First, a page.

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Pediatr Neurol. 2018 Dec 24. pii: S0887-8994(18)31157-3. doi: 10.1016/j.pediatrneurol.2018.12.009. [Epub ahead of print]

Arrest of Fetal Brain Development in ALG11-Congenital Disorder of Glycosylation.

Author information

1
Division of Fetal and Transitional Medicine, Children's National Health System, Washington, District of Columbia; Department of Pediatrics, The George Washington University School of Medicine and Health Sciences, Washington, District of Columbia; Department of Neurology, The George Washington University School of Medicine and Health Sciences, Washington, District of Columbia. Electronic address: sbmulkey@childrensnational.org.
2
Human Genetics Program, Sanford Burnham Prebys Medical Discovery Institute, La Jolla, California.
3
Division of Radiology, Children's National Health System, Washington, District of Columbia.
4
National Human Genome Research Institute, National Institutes of Health, Bethesda, Maryland.

Abstract

BACKGROUND:

Arrest of fetal brain development and the fetal brain disruption sequence describe a severe phenotype involving microcephaly, occipital bone prominence, and scalp rugae. Congenital disorders of glycosylation are a heterogeneous group of inherited disorders involved in glycoprotein and glycolipid biosynthesis, which can cause microcephaly and severe neurodevelopmental disability.

METHODS:

We report an example of fetal microcephaly diagnosed at 36 weeks' gestation with a history of normal fetal biometry at 20 weeks' gestation. Postnatal genetic testing was performed.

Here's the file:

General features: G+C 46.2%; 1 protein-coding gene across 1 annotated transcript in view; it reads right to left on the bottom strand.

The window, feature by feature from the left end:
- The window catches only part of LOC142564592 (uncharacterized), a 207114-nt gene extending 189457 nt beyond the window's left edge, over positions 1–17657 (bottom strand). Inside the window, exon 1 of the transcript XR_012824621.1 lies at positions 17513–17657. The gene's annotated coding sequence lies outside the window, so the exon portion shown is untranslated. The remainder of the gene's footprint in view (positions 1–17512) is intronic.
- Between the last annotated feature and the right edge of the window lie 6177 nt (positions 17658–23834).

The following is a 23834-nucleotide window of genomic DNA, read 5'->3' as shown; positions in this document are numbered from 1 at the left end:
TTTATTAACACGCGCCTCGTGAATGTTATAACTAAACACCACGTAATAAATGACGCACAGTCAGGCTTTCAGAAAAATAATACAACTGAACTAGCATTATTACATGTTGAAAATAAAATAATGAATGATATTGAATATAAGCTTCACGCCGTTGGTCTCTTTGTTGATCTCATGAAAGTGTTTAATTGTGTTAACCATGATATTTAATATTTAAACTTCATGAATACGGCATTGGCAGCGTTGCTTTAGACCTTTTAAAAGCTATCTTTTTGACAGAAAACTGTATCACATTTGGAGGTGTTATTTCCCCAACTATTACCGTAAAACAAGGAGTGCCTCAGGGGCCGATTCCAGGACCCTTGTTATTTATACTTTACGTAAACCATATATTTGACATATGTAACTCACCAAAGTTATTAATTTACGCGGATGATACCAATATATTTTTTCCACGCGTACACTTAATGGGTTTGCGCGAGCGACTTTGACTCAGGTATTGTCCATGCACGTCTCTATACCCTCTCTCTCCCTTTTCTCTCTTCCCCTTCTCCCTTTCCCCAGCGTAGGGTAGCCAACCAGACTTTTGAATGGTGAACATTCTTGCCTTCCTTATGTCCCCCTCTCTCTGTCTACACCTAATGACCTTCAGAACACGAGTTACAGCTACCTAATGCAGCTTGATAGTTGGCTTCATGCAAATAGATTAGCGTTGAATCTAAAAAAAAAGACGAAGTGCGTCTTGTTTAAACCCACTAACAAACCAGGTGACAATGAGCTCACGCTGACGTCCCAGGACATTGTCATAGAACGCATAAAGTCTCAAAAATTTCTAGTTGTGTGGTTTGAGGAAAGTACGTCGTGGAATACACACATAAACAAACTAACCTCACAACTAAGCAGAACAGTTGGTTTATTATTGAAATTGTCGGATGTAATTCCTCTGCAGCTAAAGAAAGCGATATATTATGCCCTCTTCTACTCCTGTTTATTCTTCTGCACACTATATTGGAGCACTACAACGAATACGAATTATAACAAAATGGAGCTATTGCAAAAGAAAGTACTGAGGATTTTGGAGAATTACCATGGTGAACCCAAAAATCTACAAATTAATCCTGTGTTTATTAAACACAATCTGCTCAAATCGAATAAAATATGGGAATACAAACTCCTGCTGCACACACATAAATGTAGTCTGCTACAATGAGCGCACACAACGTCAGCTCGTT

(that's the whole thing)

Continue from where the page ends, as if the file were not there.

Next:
RESULTS:

Fetal magnetic resonance imaging at 36 weeks' gestational age showed severe cortical thinning with a simplified gyral pattern for gestational age, ventriculomegaly, and agenesis of the corpus callosum. The fetal skull had a posterior shelf at the level of the lambdoid suture, characteristic of fetal brain disruption sequence. Postnatal brain magnetic resonance imaging found no brain growth during the interval from the fetal to postnatal study. The infant was found to have biallelic pathologic mutations in ALG11.

CONCLUSIONS:

Arrest of fetal brain development, with image findings consistent with fetal brain disruption sequence, is a previously unreported phenotype of congenital microcephaly in ALG11-congenital disorder of glycosylation. ALG11-congenital disorder of glycosylation should be considered in the differential diagnosis of this rare form of congenital microcephaly.

KEYWORDS:

Congenital disorder of glycosylation; Congenital microcephaly; Fetal brain disruption sequence; Fetal magnetic resonance imaging

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